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Yama is the Hindu Lord of death whose first recorded appearance is in the Vedas. He is one of the most ancient mythological beings in the world and parallel forms of one sort or another have been found all over Eurasia. He is known as Yima by Zoroastrians, Enma in Japanese legend, may be cognate with Ymir of Norse legend and even share the same mythological roots as Abel.

The spirits of the dead, on being judged by Yama, the Pluto of Hindu mythology, are supposed to be either passing through a term of enjoyment in a region midway between the earth and the heaven of the gods, or undergoing their measure of punishment in the nether world, situated somewhere in the southern region, before they return to the earth to animate new bodies. In Vedic mythology Yama was considered to have been the first mortal who died, and espied the way to the celestial abodes, and in virtue of precedence to have become the ruler of the departed; in some passages, however, he is already regarded as the god of death.


Characteristics of Yama

Yama, Lord of Death, was revered in Tibet as guardian of spiritual practice. The Dharmapala at the upper right is painted wood and four feet high in total.

  • In Hinduism, Yama is also the Lord of Justice. He is sometimes referred to as Dharma, in reference to his unswerving dedication to maintaining order (death is inevitable) and adherence to harmony. It is said that he is also one of the wisest of the gods, devas, and he is in fact a teacher in one of Katha Upanishad , one of the most famous of the Upanishads (sacred Hindu texts).
  • He is a Lokapala and an Aditya. In art, he is depicted with green skin, red clothes and riding a buffalo. He holds a loop of rope in his left hand with which he pulls the soul from the corpse. In Vedic belief, Yama refers to the first mortal to die, and having discovered a way to the other world, he is the guide of the dead. He is the son of Surya (Sun) and twin brother of Yami, traditionally the first human pair in Hindu mythology. Later, he was deified and worshiped as a son of Vivasvat and Saranya. He is one of the Ashta-Dikpalas, representing the south. He reports to Lord Shiva the Destroyer, an aspect of Trimurti (Hinduism's triune Godhead). Three hymns in the Rig Veda Book 10 are addressed to him (hymn 10, 14, 135).

Subordination to Shiva and Vishnu.

Yama, although a controller, is still subordinate to the Ultimate Controller, Shiva and Vishnu.

  • A story of Yama's subordinance to Shiva is well-illustrated in the story of Markandeya , available at [[1]] The story of Markandeya, illustrates that God's grace can overcome karma and death for His beloved devotee. Yama is called Kala or Time while Shiva is called Mahakala , whose meaning is available at [2]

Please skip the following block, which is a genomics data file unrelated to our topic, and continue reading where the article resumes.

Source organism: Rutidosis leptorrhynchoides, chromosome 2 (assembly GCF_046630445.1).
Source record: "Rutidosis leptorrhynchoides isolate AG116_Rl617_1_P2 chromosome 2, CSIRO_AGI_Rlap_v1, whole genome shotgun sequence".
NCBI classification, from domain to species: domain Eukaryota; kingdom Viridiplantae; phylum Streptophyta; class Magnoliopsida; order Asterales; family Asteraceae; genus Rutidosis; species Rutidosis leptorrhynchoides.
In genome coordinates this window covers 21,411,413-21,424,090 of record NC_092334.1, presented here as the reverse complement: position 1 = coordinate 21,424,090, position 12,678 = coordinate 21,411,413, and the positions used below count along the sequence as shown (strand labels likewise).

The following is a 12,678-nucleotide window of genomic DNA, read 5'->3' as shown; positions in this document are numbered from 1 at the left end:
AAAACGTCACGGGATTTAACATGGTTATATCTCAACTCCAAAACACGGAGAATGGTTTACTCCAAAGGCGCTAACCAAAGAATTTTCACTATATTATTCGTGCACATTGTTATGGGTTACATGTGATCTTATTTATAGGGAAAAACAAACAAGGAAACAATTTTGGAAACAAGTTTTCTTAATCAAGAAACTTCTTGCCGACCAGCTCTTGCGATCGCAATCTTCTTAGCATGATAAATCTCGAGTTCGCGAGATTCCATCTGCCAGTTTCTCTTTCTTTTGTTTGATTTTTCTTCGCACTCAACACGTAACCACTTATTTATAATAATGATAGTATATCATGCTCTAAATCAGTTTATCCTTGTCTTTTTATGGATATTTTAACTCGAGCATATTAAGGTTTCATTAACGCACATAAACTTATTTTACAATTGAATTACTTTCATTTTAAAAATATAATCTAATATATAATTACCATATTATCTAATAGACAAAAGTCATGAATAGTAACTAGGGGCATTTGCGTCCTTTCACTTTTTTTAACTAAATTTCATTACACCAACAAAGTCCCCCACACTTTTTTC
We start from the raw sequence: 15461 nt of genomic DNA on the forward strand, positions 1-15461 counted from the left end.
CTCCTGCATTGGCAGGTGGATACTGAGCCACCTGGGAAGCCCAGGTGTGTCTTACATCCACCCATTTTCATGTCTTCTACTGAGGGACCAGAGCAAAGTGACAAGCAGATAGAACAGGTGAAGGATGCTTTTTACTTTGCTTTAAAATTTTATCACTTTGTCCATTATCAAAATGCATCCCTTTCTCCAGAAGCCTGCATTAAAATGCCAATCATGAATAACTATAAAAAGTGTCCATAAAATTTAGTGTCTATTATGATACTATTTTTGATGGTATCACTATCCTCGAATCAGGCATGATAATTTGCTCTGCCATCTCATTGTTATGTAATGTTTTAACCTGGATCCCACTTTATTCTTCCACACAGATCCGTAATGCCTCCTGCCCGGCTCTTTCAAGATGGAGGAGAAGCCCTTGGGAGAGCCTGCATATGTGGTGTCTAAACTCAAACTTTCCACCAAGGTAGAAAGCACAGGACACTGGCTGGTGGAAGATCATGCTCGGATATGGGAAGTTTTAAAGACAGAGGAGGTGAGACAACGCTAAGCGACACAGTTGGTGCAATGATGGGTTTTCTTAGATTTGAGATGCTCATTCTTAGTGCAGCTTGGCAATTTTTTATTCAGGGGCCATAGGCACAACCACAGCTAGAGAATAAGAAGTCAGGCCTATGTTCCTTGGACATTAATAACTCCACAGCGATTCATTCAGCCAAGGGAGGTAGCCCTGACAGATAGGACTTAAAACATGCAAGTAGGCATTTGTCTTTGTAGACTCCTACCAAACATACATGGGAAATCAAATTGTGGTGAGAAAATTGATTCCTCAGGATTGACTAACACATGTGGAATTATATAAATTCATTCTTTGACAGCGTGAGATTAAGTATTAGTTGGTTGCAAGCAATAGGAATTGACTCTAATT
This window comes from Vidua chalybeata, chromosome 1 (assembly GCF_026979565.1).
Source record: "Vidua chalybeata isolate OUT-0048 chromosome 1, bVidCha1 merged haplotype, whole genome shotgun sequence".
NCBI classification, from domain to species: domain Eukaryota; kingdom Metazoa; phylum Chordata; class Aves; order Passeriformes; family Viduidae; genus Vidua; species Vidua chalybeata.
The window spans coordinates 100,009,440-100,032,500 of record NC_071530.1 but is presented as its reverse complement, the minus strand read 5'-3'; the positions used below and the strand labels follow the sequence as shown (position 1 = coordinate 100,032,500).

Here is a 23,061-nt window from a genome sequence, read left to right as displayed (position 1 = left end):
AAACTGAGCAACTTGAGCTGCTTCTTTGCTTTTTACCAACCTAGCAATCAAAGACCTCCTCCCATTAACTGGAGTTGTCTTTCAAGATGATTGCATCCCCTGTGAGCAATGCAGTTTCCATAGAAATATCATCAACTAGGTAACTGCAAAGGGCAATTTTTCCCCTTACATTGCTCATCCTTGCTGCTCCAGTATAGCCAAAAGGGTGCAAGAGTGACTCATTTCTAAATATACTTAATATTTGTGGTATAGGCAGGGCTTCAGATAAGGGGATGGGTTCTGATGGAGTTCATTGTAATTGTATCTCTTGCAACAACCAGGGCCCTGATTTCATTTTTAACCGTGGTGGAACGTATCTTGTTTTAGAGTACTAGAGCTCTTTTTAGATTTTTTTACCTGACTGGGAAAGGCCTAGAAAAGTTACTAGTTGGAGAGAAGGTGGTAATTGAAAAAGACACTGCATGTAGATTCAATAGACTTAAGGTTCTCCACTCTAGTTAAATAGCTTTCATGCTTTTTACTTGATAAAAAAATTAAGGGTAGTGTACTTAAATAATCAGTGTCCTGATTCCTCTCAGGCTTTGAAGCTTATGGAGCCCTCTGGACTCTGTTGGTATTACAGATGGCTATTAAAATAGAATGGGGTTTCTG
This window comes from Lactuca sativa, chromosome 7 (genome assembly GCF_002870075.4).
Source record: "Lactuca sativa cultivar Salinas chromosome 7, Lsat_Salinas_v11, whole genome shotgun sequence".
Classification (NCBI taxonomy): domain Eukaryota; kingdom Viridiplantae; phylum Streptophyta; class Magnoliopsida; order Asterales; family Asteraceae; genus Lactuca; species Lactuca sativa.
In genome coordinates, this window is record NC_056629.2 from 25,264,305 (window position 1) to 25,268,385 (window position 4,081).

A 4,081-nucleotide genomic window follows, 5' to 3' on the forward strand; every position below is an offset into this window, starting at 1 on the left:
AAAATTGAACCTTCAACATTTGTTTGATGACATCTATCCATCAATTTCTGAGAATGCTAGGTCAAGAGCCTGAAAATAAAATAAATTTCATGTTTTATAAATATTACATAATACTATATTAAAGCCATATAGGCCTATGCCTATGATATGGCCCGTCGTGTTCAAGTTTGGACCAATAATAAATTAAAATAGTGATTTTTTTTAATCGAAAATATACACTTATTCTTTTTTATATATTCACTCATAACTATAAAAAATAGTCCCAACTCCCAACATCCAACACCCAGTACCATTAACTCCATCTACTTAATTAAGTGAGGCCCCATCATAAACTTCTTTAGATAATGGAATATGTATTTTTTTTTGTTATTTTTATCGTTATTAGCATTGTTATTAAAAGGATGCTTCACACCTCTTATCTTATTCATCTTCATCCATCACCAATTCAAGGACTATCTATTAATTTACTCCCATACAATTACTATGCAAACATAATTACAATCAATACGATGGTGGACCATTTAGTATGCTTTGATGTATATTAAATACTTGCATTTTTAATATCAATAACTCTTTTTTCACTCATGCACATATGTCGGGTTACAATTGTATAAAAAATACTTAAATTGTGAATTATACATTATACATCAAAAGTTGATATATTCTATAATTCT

• Another story shows Yama's subordinance to Vishnu is described in the story of Ajamila , who in the Bhagavata Purana, in reference[[3]] had done a lot of bad deeds during his life such as stealing, abandoning his wife and children, and marrying a prostitute, at the moment of death, involuntarily chanted the name of Narayana, and moksha or union with God and was saved from the messengers of Yama. Ajamila, at the moment of his death, actually was thinking the name of his youngest son. But the name of God has powerful effects and he was forgiven for his great sins.
  • The two stories of Ajamila and Markandeya , illustrate Yama's subordinance to Shiva and Vishnu. Death, although a controller, is still subject to God whose grace can make the lame walk and the blind see.
  • Yama is said to judge all actions of human beings after death and renders punishments such as sending them to Naraka or hell.

Ten Traditional Yamas or Codes of Conduct

  • The Yamas are codified as "the restraints" in numerous scriptures including the Shandilya and Varuha Upanishads, Hatha Yoga Pradipika by Gorakshanatha, the Tirumantiram of Tirumular and the Yoga Sutras of Patanjali. All the above texts list ten yamas, with the exception of Patanjali's work, which lists only five. They comprise the "shall-nots" in our dealings with the external world.
  • The ten traditional yamas are:
  1. Ahimsa: abstinence from injury, harmlessness, the not causing of pain to any living creature in thought, word, or deed at any time. This is the "main" Yama. The other nine are there in support of its accomplishment.
  2. Satya: truthfulness, word and thought in conformity with the facts.
  3. Asteya: non-stealing, non-coveting, non-entering into debt.
  4. Brahmacharya: divine conduct, continence, celibate when single, faithful when married.
  5. Kshama: patience, releasing time, functioning in the now.
  6. Dhriti: steadfastness, overcoming non-perseverance, fear, and indecision; seeing each task through to completion.
  7. Daya: compassion; conquering callous, cruel and insensitive feelings toward all beings.
  8. Arjava: honesty, straightforwardness, renouncing deception and wrongdoing.
  9. Mitahara: moderate appetite, neither eating too much nor to little; nor consuming meat, fish, shellfish, fowl or eggs.
  10. Shaucha: purity, avoidance of impurity in body, mind and speech. (Note: Patanjali's Yoga Sutras list Shaucha as the first of the Niyamas.)

They are found in the Sadhana Pada Verse 30 as:

  1. Ahimsa
  2. Satya
  3. Asteya
  4. Brahmacharya
  5. Aparigraha: absence of avariciousness, non-appropriation of things not one's own.

Other Meanings of Yama.

  • In the anime and manga YuYu Hakusho, Enma (The Japanese name for Yama) is fictionalized as the ruler of the spirit world and the father of Koenma. He is known as Yama in the English anime.

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Last updated: 10-18-2005 14:49:19
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